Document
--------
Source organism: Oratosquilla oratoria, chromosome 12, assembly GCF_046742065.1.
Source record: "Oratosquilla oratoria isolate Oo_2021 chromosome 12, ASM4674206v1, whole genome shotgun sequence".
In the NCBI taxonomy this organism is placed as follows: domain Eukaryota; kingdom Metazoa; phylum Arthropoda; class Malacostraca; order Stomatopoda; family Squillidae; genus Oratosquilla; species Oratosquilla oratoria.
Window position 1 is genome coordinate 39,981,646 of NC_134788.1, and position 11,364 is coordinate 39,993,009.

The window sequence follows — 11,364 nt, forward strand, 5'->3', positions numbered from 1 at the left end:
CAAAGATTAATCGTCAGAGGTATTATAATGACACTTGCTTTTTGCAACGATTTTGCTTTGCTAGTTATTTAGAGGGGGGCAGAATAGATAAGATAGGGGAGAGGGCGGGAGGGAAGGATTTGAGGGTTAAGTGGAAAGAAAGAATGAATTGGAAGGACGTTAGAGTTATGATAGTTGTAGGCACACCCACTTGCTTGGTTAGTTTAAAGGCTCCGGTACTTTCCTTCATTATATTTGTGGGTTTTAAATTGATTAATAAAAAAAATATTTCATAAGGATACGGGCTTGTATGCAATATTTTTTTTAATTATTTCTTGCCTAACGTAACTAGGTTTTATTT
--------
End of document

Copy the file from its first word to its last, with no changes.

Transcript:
Source organism: Oratosquilla oratoria, chromosome 12, assembly GCF_046742065.1.
Source record: "Oratosquilla oratoria isolate Oo_2021 chromosome 12, ASM4674206v1, whole genome shotgun sequence".
In the NCBI taxonomy this organism is placed as follows: domain Eukaryota; kingdom Metazoa; phylum Arthropoda; class Malacostraca; order Stomatopoda; family Squillidae; genus Oratosquilla; species Oratosquilla oratoria.
Window position 1 is genome coordinate 39,981,646 of NC_134788.1, and position 11,364 is coordinate 39,993,009.

The window sequence follows — 11,364 nt, forward strand, 5'->3', positions numbered from 1 at the left end:
CAAAGATTAATCGTCAGAGGTATTATAATGACACTTGCTTTTTGCAACGATTTTGCTTTGCTAGTTATTTAGAGGGGGGCAGAATAGATAAGATAGGGGAGAGGGCGGGAGGGAAGGATTTGAGGGTTAAGTGGAAAGAAAGAATGAATTGGAAGGACGTTAGAGTTATGATAGTTGTAGGCACACCCACTTGCTTGGTTAGTTTAAAGGCTCCGGTACTTTCCTTCATTATATTTGTGGGTTTTAAATTGATTAATAAAAAAAATATTTCATAAGGATACGGGCTTGTATGCAATATTTTTTTTAATTATTTCTTGCCTAACGTAACTAGGTTTTATTT